“I frequently open it randomly and read a section before I go to sleep,” he wrote, “and I find that upon waking I almost always see the world in a new light, full of beauty, inspiration, and wonder.” What follows is a distillation of some of her key lessons.
Befriend a child and see the world through her eyes
Kent begins her lessons by training the eye to discern the beauty and eccentricity embedded in mundane surroundings. The first chapter is devoted—simply but significantly—to “LOOKING.” She starts by conjuring the lofty ghost of her forebear Matisse: “Matisse said that to look at something as though you had never seen it requires great courage.” The passage gives way to a succession of exercises Kent crafted to unlock this fearless perspective.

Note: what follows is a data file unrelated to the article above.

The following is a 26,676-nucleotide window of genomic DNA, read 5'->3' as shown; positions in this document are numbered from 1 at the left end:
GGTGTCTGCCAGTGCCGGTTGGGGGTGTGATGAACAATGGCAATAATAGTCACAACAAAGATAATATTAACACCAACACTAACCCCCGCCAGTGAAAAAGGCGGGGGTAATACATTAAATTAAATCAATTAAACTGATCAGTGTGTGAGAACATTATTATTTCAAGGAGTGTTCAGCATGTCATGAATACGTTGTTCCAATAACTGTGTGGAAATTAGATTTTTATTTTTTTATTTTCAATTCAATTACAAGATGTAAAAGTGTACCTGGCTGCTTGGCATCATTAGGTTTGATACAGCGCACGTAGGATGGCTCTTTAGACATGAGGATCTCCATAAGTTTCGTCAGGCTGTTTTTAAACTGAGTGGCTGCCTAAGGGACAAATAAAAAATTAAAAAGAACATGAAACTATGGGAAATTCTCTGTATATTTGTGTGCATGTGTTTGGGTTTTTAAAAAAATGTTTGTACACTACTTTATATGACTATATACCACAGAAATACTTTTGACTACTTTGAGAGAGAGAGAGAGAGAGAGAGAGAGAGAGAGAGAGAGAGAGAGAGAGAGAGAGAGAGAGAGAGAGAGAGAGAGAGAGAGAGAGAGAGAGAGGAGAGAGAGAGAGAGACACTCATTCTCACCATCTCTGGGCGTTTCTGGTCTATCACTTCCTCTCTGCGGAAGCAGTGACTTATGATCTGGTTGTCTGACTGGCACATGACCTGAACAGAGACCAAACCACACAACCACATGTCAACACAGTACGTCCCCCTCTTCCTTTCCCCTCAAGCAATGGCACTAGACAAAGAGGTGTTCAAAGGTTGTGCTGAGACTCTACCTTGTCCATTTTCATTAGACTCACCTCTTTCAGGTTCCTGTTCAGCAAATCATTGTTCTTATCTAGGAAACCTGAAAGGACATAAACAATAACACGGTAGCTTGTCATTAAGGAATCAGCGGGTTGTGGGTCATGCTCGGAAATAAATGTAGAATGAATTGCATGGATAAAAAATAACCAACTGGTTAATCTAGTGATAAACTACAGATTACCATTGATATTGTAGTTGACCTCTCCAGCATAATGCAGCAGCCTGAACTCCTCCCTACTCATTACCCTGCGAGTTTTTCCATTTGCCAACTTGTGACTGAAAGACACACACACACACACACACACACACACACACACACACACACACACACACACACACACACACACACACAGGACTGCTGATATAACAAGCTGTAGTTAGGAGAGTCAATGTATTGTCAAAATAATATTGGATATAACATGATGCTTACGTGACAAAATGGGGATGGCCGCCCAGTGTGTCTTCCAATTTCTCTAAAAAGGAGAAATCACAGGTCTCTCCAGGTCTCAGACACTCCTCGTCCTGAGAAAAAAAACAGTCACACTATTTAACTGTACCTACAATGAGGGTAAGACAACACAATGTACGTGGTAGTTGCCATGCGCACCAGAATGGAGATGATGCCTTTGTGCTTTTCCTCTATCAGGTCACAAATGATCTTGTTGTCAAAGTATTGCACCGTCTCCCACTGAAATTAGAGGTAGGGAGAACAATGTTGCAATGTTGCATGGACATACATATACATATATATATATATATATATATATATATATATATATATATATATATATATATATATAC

One such exercise taps into the wide-eyed curiosity of kids. She encourages readers to “find a child,” preferably age two or three, and observe their “small journey” through a home that’s familiar to them. “It will be full of pauses, circling, touching, and picking up in order to smell, shake, taste, rub, and scrape,” she writes.
“It does not matter that this is all familiar territory—the same house, the same rug and chair. To the child, the journey of this particular day, with its special light and sound, has never been made before. So the child treats the situation with the open curiosity and attention it deserves,” she continues. “The child is quite right.”
Other assignments instruct us to look long and hard at shadows cast by familiar spaces and forms: “After about five minutes you will probably think you’ve seen everything. But then after 15 or maybe 27 or maybe 58 minutes, it’s like an explosion and you see thousands of things you never knew were there.”
Create a simple tool to help you study the world